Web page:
‘Medical Google’ for doctors? This mobile chatbot app could be it
SINGAPORE — Bot MD, a smartphone application that uses artificial intelligence (AI) to answer questions on drugs, diseases and other medical-related issues, provides automatic voice-to-text transcriptions, a notes function for doctors to digitise their records, and a language translation function. It also includes a group chat feature for doctors to communicate with their medical colleagues in a secure setting.
SINGAPORE — When Ms Dorothea Koh began travelling to developing nations for work, she realised just how ill-equipped doctors in smaller rural areas were to deal with a large number of patients.
An idea struck her then. What if she could use technology, in the form of a chatbot, to instantly provide them with answers to their questions?
Armed with that thought, the 33-year-old decided to leave her job at a Fortune 500 healthcare company and team up with another Singaporean to start Bot MD.
Along with Mr Sim Yanchuan, 32, she applied for the prestigious Y Combinator accelerator programme in Silicon Valley, United States. It serves as a platform for start-ups around the world to build their business and get advice from founders of other established start-ups, such as home-sharing outfit Airbnb.
After getting accepted earlier this year, the pair began working on Bot MD, a smartphone application that uses artificial intelligence (AI) to answer questions on drugs, diseases and other medical-related issues.
Three months later, they returned to Singapore from the US. In early July this year, they launched the app in the Android app store.
Bot MD provides automatic voice-to-text transcriptions, a notes function for doctors to digitise their records, and a language translation function. It also includes a group chat feature for doctors to communicate with their medical colleagues in a secure setting.
Not only that: It tells jokes and sends funny gifs.
"We wanted to come up with an affordable way to help doctors working in developing economies… And we know that mobile phone technology has progressed so much. Anywhere you travel, there is a cell phone signal," Ms Koh told TODAY.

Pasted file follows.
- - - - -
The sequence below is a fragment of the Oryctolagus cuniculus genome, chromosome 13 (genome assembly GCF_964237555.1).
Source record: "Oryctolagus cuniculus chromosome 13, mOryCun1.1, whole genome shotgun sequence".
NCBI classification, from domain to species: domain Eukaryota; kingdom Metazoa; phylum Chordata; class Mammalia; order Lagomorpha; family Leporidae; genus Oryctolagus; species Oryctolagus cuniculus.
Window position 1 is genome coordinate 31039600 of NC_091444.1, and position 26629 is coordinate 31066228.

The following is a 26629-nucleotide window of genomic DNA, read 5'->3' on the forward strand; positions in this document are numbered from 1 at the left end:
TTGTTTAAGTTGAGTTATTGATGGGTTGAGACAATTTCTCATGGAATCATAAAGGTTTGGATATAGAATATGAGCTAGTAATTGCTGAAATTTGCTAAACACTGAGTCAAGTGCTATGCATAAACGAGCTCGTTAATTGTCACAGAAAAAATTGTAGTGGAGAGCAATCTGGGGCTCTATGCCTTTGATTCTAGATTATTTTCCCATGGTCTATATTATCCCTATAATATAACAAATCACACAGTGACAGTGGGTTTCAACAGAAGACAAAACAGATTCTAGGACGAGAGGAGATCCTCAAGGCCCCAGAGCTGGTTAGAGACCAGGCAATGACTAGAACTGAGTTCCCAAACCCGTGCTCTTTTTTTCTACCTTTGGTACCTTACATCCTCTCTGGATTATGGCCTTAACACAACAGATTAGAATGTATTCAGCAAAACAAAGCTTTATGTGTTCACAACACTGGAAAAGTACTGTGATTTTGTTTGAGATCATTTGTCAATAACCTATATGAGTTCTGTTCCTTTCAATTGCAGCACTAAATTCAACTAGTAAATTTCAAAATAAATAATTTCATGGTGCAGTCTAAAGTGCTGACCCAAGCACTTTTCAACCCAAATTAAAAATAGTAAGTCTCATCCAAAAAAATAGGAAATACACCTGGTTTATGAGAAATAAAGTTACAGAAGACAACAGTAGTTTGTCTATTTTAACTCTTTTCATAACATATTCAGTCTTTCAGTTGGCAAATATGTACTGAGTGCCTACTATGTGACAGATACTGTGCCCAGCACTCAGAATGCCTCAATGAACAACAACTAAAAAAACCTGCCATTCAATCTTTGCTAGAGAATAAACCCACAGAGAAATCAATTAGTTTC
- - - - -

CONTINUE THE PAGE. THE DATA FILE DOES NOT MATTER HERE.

Her previous stints in several healthcare companies allowed her to travel and immerse herself in big, emerging markets such as China, Indonesia and the Philippines.
"When you look at how much doctors have to do, it's incredible. They have huge numbers of patients; they're just overwhelmed," she added. "Smaller centres (in more rural areas) don't have the expertise to deal with certain patients, so the bot acts like a first-line response system."
Think of it like a "quick reference", Mr Sim explained. When doctors ask the chatbot a question, it almost immediately responds with answers drawn from medical journals and sources that doctors trust. Replies come with links to the source articles or websites as well.
For information on drugs, the bot pulls information from open-source databases.
At first, Bot MD started as a chatbot on Facebook Messenger, a la Bus Uncle. When some doctors in the Philippines began giving feedback on it, the duo decided to develop it into an app.
So far, about 1,000 doctors in 57 countries have been using the app. Ms Koh said that many learned of Bot MD through word of mouth; it even went viral in Egypt after a doctor there wrote about his experience with it on his Facebook account.
While the app aims to help doctors in emerging economies, Ms Koh noted that many Singaporean doctors who travel around the region to help and support other centres can use it, too.
As Bot MD is still in its early stages, the founders said they are still training the AI to learn more, and it will grow more intelligent as more doctors use it.
They added an email function after a doctor in Venezuela gave feedback on that.
To date, Ms Koh and Mr Sim have raised about US$1.59 million (S$2.2 million) in seed funding from Y Combinator and other angel investors, including notable Silicon Valley entrepreneur Steve Blank.
Within the next two months, they hope to have the app up on the Apple app store, and eventually develop a web browser version of Bot MD.
Having hired three other full-time employees, they are now looking to bring pharmacists and clinicians on board to help with providing doctors with information on drugs.
To keep it sustainable, Ms Koh revealed that they will push out a "freemium" model in the future, where users can pay for extra features. However, the basic app will remain free.
They are also considering partnering with hospitals and institutions around the world that want to place their content on Bot MD. Ms Koh said that they are in talks with two Singapore hospitals, but declined to disclose more.
"We wanted to build something useful… the impact in healthcare is very tangible, and it's always a very meaningful thing," she added.